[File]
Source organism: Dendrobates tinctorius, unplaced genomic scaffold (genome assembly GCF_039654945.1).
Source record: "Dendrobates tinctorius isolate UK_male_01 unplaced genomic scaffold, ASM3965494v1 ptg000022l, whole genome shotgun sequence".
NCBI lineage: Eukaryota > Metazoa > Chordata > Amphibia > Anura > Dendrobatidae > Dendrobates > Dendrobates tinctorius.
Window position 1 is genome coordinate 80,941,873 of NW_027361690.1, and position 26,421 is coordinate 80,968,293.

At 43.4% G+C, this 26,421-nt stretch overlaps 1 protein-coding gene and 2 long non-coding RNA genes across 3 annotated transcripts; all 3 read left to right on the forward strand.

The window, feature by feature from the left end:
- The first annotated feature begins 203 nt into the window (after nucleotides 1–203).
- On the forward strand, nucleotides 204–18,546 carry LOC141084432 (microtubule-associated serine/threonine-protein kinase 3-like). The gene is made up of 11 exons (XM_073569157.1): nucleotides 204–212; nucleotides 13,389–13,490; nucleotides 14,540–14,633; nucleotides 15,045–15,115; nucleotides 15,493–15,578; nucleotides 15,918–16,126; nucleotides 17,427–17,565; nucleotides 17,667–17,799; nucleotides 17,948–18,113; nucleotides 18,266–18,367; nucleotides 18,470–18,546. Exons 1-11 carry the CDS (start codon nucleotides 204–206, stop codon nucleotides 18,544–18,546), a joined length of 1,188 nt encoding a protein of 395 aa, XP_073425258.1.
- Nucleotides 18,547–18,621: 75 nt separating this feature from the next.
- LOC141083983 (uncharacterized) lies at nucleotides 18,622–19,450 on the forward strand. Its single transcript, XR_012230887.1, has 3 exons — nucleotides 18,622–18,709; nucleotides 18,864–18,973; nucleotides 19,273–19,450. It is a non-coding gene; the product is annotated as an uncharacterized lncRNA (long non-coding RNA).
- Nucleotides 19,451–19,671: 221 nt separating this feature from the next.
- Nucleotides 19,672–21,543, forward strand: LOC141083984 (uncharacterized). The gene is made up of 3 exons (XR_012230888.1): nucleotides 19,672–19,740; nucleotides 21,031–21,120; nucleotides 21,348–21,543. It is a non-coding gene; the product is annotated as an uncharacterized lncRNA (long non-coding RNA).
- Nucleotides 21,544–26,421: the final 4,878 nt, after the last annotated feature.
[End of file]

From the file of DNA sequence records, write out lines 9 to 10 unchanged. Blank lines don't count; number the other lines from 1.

- Nucleotides 18,547–18,621: 75 nt separating this feature from the next.
- LOC141083983 (uncharacterized) lies at nucleotides 18,622–19,450 on the forward strand. Its single transcript, XR_012230887.1, has 3 exons — nucleotides 18,622–18,709; nucleotides 18,864–18,973; nucleotides 19,273–19,450. It is a non-coding gene; the product is annotated as an uncharacterized lncRNA (long non-coding RNA).